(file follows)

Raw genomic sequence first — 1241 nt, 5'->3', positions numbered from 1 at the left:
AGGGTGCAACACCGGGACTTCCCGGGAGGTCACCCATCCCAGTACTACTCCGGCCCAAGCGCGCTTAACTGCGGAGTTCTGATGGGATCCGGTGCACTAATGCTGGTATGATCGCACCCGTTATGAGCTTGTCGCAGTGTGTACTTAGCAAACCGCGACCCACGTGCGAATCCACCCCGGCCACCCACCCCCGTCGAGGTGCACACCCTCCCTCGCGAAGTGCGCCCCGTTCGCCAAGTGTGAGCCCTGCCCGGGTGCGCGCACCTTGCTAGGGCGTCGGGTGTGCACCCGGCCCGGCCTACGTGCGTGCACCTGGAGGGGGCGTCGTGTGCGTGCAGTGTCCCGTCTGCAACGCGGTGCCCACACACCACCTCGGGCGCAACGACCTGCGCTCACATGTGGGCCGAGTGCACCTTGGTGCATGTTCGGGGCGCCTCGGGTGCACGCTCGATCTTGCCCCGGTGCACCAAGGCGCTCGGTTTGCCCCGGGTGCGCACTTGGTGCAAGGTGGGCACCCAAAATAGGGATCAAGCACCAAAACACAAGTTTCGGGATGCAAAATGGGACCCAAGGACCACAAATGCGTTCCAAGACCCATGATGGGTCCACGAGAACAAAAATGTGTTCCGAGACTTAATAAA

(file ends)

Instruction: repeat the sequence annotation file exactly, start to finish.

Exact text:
Raw genomic sequence first — 1241 nt, 5'->3', positions numbered from 1 at the left:
AGGGTGCAACACCGGGACTTCCCGGGAGGTCACCCATCCCAGTACTACTCCGGCCCAAGCGCGCTTAACTGCGGAGTTCTGATGGGATCCGGTGCACTAATGCTGGTATGATCGCACCCGTTATGAGCTTGTCGCAGTGTGTACTTAGCAAACCGCGACCCACGTGCGAATCCACCCCGGCCACCCACCCCCGTCGAGGTGCACACCCTCCCTCGCGAAGTGCGCCCCGTTCGCCAAGTGTGAGCCCTGCCCGGGTGCGCGCACCTTGCTAGGGCGTCGGGTGTGCACCCGGCCCGGCCTACGTGCGTGCACCTGGAGGGGGCGTCGTGTGCGTGCAGTGTCCCGTCTGCAACGCGGTGCCCACACACCACCTCGGGCGCAACGACCTGCGCTCACATGTGGGCCGAGTGCACCTTGGTGCATGTTCGGGGCGCCTCGGGTGCACGCTCGATCTTGCCCCGGTGCACCAAGGCGCTCGGTTTGCCCCGGGTGCGCACTTGGTGCAAGGTGGGCACCCAAAATAGGGATCAAGCACCAAAACACAAGTTTCGGGATGCAAAATGGGACCCAAGGACCACAAATGCGTTCCAAGACCCATGATGGGTCCACGAGAACAAAAATGTGTTCCGAGACTTAATAAA